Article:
For ten years, Ecuadorian-born Felipe Jácome has documented young Afro-Ecuadorian citizens who work as shell pickers in order to provide for their families in his ongoing project Lord of the Mangrove. Jácome photographed the series in the Cayapas Mataje Mangrove Reserve in Northern Ecuador, an area that boasts the tallest Mangrove trees in the world. These mangroves are remarkably large, with intertwined roots and striking forms.
The complexity of the trees’ structures, however, is no challenge for the experienced shell pickers, who learned to scale the trees in order to hunt for their prize: tiny black shells that are buried amidst the roots. The pickers endure neck-deep waters in order to earn a mere eight cents per shell. In the city, the demand for the black shells is based on their status as a culinary delicacy. A few shells in a savory dish could cost around ten dollars—a market price that is considerably higher than the shell pickers’ earnings.
“When I showed up in the Reserve, they [the community of shell pickers] said, ‘It is important that you document—that you take pictures of this. People need to understand how hard it is,’” Jácome explains. This was the point at which he understood the importance of his role as a photographer. His previous experience with human rights projects granted Jácome an awareness that you cannot just enter a place, take a picture, and then simply leave. It was important to him that he maintain a close friendship with the citizens in order to pursue a collaborative dialogue with his subjects.
Since the shell pickers, who are known as “concheros,” start working at a young age, Jácome had the opportunity to watch families and children over time. For many years, he has stayed with them, slept between them and even partied with the community. “You need to be there, you need to have empathy,” he says. “You need to be part of what is going on in order to take the picture.”
In Jácome’s photographs, the children’s expressions are often solemn, and many of them look directly towards the camera. In the seam of these gazes, though, we see fleeting smiles and glimpses of amusement; the kids hang upside down off a tree, or humorously pose with shells. For Jácome, the portrayal of these chirpier scenes amidst the laborious work was an important objective of the project; it was crucial that the viewer remember that these are children. This aspect of the work also needed to be balanced with the solemnity and sensitivity necessary in a project depicting child labor.
Jácome’s relationship to the community was (and is) pivotal. His black-and-white portraits are considerate and respectful, and Jácome remains conscious of his role and gaze. Along with his goal to shed light on this practice, Jácome also feels a strong sense of responsibility and an urge to give back to this community. He explains, “I believe photography needs to be useful, whether it’s to push for a cause or to document.”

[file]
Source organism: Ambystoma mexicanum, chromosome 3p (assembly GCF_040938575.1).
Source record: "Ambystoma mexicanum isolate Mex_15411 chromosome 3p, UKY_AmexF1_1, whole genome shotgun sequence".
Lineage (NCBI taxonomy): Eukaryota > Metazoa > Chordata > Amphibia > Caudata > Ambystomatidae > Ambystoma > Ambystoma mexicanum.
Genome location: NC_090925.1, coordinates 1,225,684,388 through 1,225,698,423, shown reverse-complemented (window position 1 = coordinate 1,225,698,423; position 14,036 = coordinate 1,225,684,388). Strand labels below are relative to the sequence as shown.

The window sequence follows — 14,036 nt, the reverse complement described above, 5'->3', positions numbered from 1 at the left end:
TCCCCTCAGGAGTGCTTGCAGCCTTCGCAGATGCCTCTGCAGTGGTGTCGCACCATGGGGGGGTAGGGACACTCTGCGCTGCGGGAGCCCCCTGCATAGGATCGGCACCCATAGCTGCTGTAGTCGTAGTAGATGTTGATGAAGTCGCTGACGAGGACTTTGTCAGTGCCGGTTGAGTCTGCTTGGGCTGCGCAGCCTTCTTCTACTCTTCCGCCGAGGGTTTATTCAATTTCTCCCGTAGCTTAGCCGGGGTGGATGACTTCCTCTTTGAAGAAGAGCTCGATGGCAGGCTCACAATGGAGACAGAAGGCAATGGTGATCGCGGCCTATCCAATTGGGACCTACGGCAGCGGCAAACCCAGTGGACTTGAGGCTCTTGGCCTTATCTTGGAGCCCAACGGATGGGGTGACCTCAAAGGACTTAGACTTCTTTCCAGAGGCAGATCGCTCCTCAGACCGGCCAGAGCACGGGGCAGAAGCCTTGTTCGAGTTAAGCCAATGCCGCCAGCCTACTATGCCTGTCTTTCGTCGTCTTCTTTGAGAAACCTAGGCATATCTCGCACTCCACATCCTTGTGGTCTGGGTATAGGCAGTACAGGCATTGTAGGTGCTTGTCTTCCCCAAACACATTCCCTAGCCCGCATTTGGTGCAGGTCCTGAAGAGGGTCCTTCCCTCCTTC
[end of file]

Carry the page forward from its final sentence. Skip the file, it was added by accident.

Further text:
Last year, the opportunity emerged for an exhibition of the work to take place in Ecuador. Opposing suggested ideas to exhibit the work within the local community, Jácome instead decided to exhibit it in the forest of the Cayapas Mataje Reserve, right where the images were taken. For Jácome, the location was crucial: the work is not just about the people—it is also about the forest. This was the first ever exhibition to take place in the Mangroves, and it was also the first time the communities in the area had ever encountered an art exhibition.
For the exhibition, the photographer made exceptionally large prints (each around five or six metres wide) and hung them high up in the trees. Jácome received a small grant from an NGO for working in the mangrove, and he used it to hire boats that could transport the communities to and from the exhibition. He describes how the children excitedly arrived at the Mangrove exhibition, pointing out the familiar faces in the images. “They understood this was my way of saying thank you,” he says.
Jácome was determined to give something back to the community beyond his site-specific exhibition and the 6x4 prints he made for them as keepsakes. As he worked on the project, he became aware of a major obstacle in the community: the only way for children to attend school after the ninth grade was to move to the city, away from their homes, parents and friends. So, the photographer has managed to fundraise enough money to build a boat, granting children the opportunity to continue their studies. Since Lord of the Mangrove is an ongoing project, he hopes to return to the area to document these boat journeys as a next phase in the series.